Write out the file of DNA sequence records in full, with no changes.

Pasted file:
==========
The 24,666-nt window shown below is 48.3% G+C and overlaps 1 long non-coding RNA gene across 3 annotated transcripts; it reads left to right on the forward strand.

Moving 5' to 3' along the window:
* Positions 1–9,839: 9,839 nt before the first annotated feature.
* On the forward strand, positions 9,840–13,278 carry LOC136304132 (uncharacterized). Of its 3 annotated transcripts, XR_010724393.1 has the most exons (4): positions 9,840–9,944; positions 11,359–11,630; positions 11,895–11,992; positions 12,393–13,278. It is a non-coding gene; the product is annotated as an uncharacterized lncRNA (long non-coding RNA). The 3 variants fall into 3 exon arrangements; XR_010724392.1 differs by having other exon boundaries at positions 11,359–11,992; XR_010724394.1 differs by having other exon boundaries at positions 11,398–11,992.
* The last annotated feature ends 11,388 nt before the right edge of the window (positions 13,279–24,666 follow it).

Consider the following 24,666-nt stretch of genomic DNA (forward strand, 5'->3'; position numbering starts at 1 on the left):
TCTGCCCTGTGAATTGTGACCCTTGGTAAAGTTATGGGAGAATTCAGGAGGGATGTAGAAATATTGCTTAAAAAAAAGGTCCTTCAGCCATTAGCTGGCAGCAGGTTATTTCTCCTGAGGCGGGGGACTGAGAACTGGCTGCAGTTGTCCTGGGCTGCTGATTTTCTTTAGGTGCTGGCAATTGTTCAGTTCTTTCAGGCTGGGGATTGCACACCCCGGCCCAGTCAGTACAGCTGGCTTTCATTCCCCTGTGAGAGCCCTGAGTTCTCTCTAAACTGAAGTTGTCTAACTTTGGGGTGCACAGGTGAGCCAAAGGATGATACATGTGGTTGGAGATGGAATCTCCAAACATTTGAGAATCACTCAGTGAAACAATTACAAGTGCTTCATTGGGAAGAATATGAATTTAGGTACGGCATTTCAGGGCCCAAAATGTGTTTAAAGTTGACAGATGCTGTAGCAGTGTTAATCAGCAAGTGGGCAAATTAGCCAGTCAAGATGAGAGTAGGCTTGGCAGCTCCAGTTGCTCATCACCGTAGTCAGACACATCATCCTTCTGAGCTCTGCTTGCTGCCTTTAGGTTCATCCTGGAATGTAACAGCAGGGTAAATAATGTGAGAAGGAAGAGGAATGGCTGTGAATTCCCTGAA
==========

The 24,666-nt window shown below is 48.3% G+C and overlaps 1 long non-coding RNA gene across 3 annotated transcripts; it reads left to right on the forward strand.

Moving 5' to 3' along the window:
* Positions 1–9,839: 9,839 nt before the first annotated feature.
* On the forward strand, positions 9,840–13,278 carry LOC136304132 (uncharacterized). Of its 3 annotated transcripts, XR_010724393.1 has the most exons (4): positions 9,840–9,944; positions 11,359–11,630; positions 11,895–11,992; positions 12,393–13,278. It is a non-coding gene; the product is annotated as an uncharacterized lncRNA (long non-coding RNA). The 3 variants fall into 3 exon arrangements; XR_010724392.1 differs by having other exon boundaries at positions 11,359–11,992; XR_010724394.1 differs by having other exon boundaries at positions 11,398–11,992.
* The last annotated feature ends 11,388 nt before the right edge of the window (positions 13,279–24,666 follow it).

Consider the following 24,666-nt stretch of genomic DNA (forward strand, 5'->3'; position numbering starts at 1 on the left):
TCTGCCCTGTGAATTGTGACCCTTGGTAAAGTTATGGGAGAATTCAGGAGGGATGTAGAAATATTGCTTAAAAAAAAGGTCCTTCAGCCATTAGCTGGCAGCAGGTTATTTCTCCTGAGGCGGGGGACTGAGAACTGGCTGCAGTTGTCCTGGGCTGCTGATTTTCTTTAGGTGCTGGCAATTGTTCAGTTCTTTCAGGCTGGGGATTGCACACCCCGGCCCAGTCAGTACAGCTGGCTTTCATTCCCCTGTGAGAGCCCTGAGTTCTCTCTAAACTGAAGTTGTCTAACTTTGGGGTGCACAGGTGAGCCAAAGGATGATACATGTGGTTGGAGATGGAATCTCCAAACATTTGAGAATCACTCAGTGAAACAATTACAAGTGCTTCATTGGGAAGAATATGAATTTAGGTACGGCATTTCAGGGCCCAAAATGTGTTTAAAGTTGACAGATGCTGTAGCAGTGTTAATCAGCAAGTGGGCAAATTAGCCAGTCAAGATGAGAGTAGGCTTGGCAGCTCCAGTTGCTCATCACCGTAGTCAGACACATCATCCTTCTGAGCTCTGCTTGCTGCCTTTAGGTTCATCCTGGAATGTAACAGCAGGGTAAATAATGTGAGAAGGAAGAGGAATGGCTGTGAATTCCCTGAA